Spin doctors and campaign managers from the pro-establishment camp are likely to say that they didn’t do too bad in Sunday’s Legislative Council election.
They could point out that the Democratic Alliance for the Betterment and Progress of Hong Kong and the Hong Kong Federation of Trade Unions were able to keep roughly the same number of seats as in the previous election.
In fact, they could say, the pan-democrats failed to take advantage of the high voter turnout, and as a result they only gained a couple of extra seats.
From their point of view, the election was basically a draw between the two camps.
They could try as hard as they could to escape blame, but the way I look at it, the results of the Legco election are alarming for both Beijing and the Leung Chun-ying administration.
Things might just take a turn for the worse. Here’s why:
1. Youngspiration (青年新政), a new, independence-leaning political organization founded by a bunch of “paratroopers”, or young social activists from the Occupy Movement, took two seats.
Among their winners, the 25-year-old former office clerk Yau Wai-ching (游蕙禎）pulled off the biggest upset in the election by defeating seasoned incumbent Wong Yuk-man, dubbed the “godfather of filibuster’, by a razor-thin margin.
Youngspiration’s successful debut indicates that young and radical politicians are becoming increasingly popular among the public, particularly the younger generation.
2. Three candidates advocating “political self-determination” also made it to Legco.
Among them, Nathan Law (羅冠聰), representing Demosistō, another paratrooper organization, was one of the key student leaders who led the raid on the government headquarters on the night of September 28, 2014, which eventually triggered the Occupy Movement.
He was convicted of inciting unlawful assembly and sentenced to community service by the court last month.
However, he still won a seat in the Hong Kong Island constituency by a huge margin, suggesting that many voters are sympathetic towards the organization’s cause.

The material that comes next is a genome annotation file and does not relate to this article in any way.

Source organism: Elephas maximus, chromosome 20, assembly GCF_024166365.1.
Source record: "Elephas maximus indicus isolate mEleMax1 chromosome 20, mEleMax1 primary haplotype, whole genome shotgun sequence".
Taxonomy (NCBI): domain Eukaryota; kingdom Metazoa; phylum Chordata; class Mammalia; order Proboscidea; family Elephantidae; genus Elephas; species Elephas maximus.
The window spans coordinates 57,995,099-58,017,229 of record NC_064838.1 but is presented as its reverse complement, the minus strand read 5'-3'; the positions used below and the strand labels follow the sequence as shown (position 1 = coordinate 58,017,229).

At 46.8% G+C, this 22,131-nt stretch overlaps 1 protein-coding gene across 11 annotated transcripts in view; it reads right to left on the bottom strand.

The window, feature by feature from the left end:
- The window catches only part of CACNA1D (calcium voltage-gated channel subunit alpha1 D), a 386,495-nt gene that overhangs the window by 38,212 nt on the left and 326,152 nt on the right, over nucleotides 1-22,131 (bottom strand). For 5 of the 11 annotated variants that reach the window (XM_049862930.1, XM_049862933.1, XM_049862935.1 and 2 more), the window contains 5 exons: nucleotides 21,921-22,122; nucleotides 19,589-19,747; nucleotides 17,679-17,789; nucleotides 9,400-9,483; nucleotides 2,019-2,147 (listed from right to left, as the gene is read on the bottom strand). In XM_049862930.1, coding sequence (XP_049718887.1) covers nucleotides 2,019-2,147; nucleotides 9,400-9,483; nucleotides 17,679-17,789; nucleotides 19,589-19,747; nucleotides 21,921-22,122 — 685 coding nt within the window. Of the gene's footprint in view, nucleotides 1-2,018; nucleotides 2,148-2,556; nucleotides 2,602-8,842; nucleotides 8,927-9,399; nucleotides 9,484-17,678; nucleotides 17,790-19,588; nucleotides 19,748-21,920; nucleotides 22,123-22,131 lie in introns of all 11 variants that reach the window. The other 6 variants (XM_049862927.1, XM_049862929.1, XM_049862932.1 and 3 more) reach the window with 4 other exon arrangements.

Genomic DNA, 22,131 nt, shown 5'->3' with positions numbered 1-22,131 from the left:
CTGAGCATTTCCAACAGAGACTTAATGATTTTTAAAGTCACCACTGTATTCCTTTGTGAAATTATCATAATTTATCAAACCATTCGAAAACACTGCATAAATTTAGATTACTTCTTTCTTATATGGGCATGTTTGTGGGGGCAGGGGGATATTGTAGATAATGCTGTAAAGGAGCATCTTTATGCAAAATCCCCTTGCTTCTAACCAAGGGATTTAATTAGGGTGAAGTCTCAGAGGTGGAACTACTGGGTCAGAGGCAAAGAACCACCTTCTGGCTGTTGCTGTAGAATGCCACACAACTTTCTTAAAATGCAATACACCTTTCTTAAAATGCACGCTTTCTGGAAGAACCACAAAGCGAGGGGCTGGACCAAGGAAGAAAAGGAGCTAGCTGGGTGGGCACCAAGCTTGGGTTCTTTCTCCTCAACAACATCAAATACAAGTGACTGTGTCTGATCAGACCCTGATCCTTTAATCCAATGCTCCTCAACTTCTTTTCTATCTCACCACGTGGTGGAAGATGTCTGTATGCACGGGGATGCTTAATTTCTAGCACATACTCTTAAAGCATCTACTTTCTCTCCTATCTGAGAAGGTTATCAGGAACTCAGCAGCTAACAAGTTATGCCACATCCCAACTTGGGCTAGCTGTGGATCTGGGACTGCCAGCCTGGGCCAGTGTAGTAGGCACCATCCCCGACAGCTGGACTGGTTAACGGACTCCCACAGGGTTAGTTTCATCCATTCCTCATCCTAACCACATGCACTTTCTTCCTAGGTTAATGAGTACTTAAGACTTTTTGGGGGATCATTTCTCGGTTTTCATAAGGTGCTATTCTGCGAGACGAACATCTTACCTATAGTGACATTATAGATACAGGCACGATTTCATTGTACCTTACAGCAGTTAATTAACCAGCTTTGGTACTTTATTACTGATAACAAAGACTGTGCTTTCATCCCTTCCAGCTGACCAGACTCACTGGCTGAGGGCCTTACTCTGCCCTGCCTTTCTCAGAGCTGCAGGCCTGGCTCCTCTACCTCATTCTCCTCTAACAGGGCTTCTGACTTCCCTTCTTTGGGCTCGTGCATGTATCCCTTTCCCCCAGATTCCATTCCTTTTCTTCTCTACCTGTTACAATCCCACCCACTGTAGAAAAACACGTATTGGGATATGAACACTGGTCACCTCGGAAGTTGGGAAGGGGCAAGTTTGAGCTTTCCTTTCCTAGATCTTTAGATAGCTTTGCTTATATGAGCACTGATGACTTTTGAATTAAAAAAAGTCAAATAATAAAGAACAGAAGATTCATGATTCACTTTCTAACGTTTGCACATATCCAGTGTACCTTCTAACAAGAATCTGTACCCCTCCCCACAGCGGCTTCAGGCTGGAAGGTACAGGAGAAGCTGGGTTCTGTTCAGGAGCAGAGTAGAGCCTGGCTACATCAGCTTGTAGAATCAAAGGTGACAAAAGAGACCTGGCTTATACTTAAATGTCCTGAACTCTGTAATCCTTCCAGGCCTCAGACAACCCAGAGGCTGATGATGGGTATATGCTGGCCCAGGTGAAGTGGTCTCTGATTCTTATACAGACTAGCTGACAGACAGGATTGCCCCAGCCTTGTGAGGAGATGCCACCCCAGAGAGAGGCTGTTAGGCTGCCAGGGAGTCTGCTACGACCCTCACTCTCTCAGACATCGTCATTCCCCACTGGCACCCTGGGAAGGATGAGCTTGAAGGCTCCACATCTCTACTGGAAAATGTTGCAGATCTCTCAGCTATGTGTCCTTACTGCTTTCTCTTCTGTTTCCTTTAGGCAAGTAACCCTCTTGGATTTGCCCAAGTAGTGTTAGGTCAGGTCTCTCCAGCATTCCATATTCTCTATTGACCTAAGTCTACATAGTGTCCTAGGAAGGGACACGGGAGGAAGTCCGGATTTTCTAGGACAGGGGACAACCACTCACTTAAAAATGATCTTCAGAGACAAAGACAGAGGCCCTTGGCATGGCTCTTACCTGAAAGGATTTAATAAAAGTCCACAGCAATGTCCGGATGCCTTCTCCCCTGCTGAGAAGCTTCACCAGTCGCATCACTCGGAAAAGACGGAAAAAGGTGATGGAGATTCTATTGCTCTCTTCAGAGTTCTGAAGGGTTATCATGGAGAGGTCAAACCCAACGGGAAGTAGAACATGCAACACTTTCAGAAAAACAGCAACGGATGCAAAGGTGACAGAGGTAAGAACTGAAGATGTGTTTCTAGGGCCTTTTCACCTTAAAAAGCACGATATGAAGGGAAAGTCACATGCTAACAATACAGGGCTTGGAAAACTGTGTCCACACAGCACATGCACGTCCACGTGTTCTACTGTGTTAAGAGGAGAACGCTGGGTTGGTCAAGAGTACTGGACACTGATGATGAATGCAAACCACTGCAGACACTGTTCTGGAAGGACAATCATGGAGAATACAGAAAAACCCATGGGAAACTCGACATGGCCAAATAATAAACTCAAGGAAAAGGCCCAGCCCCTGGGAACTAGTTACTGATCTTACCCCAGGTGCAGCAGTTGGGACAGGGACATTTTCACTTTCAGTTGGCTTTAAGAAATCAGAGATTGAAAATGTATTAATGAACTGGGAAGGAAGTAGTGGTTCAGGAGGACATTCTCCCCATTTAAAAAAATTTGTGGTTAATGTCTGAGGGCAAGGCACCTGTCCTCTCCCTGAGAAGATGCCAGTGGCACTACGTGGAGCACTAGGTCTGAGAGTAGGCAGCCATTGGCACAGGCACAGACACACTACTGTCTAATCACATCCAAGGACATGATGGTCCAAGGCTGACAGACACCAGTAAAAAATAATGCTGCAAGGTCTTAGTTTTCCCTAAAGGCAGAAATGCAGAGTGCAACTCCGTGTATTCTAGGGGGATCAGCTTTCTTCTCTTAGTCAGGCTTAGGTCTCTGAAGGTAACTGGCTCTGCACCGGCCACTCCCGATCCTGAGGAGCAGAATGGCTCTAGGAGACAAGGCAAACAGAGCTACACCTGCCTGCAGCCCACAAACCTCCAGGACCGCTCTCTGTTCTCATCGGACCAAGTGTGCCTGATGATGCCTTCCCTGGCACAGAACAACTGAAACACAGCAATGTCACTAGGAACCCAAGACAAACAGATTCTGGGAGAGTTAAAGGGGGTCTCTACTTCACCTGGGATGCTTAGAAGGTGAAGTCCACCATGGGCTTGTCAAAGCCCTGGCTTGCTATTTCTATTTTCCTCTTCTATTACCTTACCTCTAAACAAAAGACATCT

3. Even though the more moderate Democratic Party and Civic Party are able to maintain their presence in the legislature, it is inevitable that both parties will be increasingly drawn to the localist theme and likely to resort to more radical tactics to push for what they want in the legislature.
This is so because many of their incumbents have been replaced by younger and more radical members in this election.
Also, it appears that these traditional pan-democratic parties will become more reluctant to make compromises over political reforms for fear that they might risk losing the support of young voters.
4. Last but not least, many young candidates who had pledged to continue with filibusters in Legco to block unjust government bills still won by significant margins.
This indicates that filibusters are perhaps not as unpopular among the public as the pro-establishment camp has always claimed.
It seems Beijing and the SAR government have a lot to reflect on given the “unpleasant” outcome of this Legco election.
Shortly after all the election results had been announced, the Chief Executive issued a statement calling on all incoming lawmakers “to join forces with the administration to create a better future for our city”.
I believe if CY Leung is sincere in his appeal for cooperation, the first couple of things he has to do is to ditch his confrontational style of governance and reverse some of his highly unpopular policies.
By doing so he could improve his relations with the pro-democracy camp and reopen bilateral talks.
Only by taking the initiative and mending fences with the pro-democracy camp can our Chief Executive truly pave the way for cooperation in good faith between his administration and the next Legco.
I personally do not have any insider information, but based on my observation I believe Beijing is also in favor of reconciliation.
Even though Beijing might have ordered Leung to take a tough stance on Hong Kong people after he assumed office in 2012, the softened tone of Zhang Dejiang, chairman of the National People’s Congress, during his visit to our city earlier this year suggested that the central government could have adjusted its stance and started adopting a more moderate approach towards Hong Kong.
In fact, Sunday’s Legco election could provide an opportunity for our Beijing leaders to thoroughly review their policies on our city over the past several years, and find out whether CY Leung or even Beijing’s Liaison Office have taken the liberty of deviating from their orders.
This article appeared in the Hong Kong Economic Journal on Sept. 7.
Translation by Alan Lee
[Chinese version 中文版]
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